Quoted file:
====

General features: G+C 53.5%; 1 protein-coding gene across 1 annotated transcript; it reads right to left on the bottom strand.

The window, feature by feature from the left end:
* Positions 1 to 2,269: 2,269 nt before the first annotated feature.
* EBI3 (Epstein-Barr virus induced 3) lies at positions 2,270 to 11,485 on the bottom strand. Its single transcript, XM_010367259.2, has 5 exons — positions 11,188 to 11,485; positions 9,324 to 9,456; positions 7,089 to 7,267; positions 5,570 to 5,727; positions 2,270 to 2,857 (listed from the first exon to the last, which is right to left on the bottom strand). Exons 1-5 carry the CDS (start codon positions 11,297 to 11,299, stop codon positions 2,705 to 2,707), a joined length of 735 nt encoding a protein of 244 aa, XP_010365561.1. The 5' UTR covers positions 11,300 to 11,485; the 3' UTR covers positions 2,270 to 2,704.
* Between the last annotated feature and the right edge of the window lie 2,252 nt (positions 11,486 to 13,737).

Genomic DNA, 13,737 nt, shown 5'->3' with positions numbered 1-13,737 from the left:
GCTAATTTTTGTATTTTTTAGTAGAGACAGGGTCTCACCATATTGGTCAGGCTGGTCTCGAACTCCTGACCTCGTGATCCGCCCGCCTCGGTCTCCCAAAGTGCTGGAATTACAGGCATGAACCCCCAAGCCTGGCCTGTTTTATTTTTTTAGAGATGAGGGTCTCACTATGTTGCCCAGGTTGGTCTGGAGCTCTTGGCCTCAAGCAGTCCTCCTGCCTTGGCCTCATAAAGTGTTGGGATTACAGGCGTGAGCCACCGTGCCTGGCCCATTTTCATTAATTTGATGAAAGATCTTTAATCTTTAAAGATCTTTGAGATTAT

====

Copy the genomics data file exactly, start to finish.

General features: G+C 53.5%; 1 protein-coding gene across 1 annotated transcript; it reads right to left on the bottom strand.

The window, feature by feature from the left end:
* Positions 1 to 2,269: 2,269 nt before the first annotated feature.
* EBI3 (Epstein-Barr virus induced 3) lies at positions 2,270 to 11,485 on the bottom strand. Its single transcript, XM_010367259.2, has 5 exons — positions 11,188 to 11,485; positions 9,324 to 9,456; positions 7,089 to 7,267; positions 5,570 to 5,727; positions 2,270 to 2,857 (listed from the first exon to the last, which is right to left on the bottom strand). Exons 1-5 carry the CDS (start codon positions 11,297 to 11,299, stop codon positions 2,705 to 2,707), a joined length of 735 nt encoding a protein of 244 aa, XP_010365561.1. The 5' UTR covers positions 11,300 to 11,485; the 3' UTR covers positions 2,270 to 2,704.
* Between the last annotated feature and the right edge of the window lie 2,252 nt (positions 11,486 to 13,737).

Genomic DNA, 13,737 nt, shown 5'->3' with positions numbered 1-13,737 from the left:
GCTAATTTTTGTATTTTTTAGTAGAGACAGGGTCTCACCATATTGGTCAGGCTGGTCTCGAACTCCTGACCTCGTGATCCGCCCGCCTCGGTCTCCCAAAGTGCTGGAATTACAGGCATGAACCCCCAAGCCTGGCCTGTTTTATTTTTTTAGAGATGAGGGTCTCACTATGTTGCCCAGGTTGGTCTGGAGCTCTTGGCCTCAAGCAGTCCTCCTGCCTTGGCCTCATAAAGTGTTGGGATTACAGGCGTGAGCCACCGTGCCTGGCCCATTTTCATTAATTTGATGAAAGATCTTTAATCTTTAAAGATCTTTGAGATTAT